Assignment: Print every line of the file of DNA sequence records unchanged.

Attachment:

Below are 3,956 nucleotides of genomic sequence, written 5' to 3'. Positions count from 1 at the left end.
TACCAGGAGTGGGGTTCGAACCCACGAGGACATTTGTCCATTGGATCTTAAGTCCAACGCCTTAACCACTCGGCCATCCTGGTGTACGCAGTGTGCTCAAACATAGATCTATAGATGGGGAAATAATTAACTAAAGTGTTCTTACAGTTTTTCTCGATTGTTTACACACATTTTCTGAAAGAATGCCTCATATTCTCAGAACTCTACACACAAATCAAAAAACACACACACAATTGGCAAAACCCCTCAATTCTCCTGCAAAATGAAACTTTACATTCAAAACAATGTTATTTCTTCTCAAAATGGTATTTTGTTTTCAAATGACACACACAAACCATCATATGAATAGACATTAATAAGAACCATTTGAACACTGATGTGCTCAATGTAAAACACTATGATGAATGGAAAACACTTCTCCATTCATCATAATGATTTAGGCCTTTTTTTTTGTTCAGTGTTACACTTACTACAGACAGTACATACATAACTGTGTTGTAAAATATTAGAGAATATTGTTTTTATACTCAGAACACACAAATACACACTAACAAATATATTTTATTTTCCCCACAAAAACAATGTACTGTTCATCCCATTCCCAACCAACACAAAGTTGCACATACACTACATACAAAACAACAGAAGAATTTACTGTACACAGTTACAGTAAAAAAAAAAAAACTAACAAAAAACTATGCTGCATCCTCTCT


Below are 3,956 nucleotides of genomic sequence, written 5' to 3'. Positions count from 1 at the left end.
TACCAGGAGTGGGGTTCGAACCCACGAGGACATTTGTCCATTGGATCTTAAGTCCAACGCCTTAACCACTCGGCCATCCTGGTGTACGCAGTGTGCTCAAACATAGATCTATAGATGGGGAAATAATTAACTAAAGTGTTCTTACAGTTTTTCTCGATTGTTTACACACATTTTCTGAAAGAATGCCTCATATTCTCAGAACTCTACACACAAATCAAAAAACACACACACAATTGGCAAAACCCCTCAATTCTCCTGCAAAATGAAACTTTACATTCAAAACAATGTTATTTCTTCTCAAAATGGTATTTTGTTTTCAAATGACACACACAAACCATCATATGAATAGACATTAATAAGAACCATTTGAACACTGATGTGCTCAATGTAAAACACTATGATGAATGGAAAACACTTCTCCATTCATCATAATGATTTAGGCCTTTTTTTTTGTTCAGTGTTACACTTACTACAGACAGTACATACATAACTGTGTTGTAAAATATTAGAGAATATTGTTTTTATACTCAGAACACACAAATACACACTAACAAATATATTTTATTTTCCCCACAAAAACAATGTACTGTTCATCCCATTCCCAACCAACACAAAGTTGCACATACACTACATACAAAACAACAGAAGAATTTACTGTACACAGTTACAGTAAAAAAAAAAAAACTAACAAAAAACTATGCTGCATCCTCTCT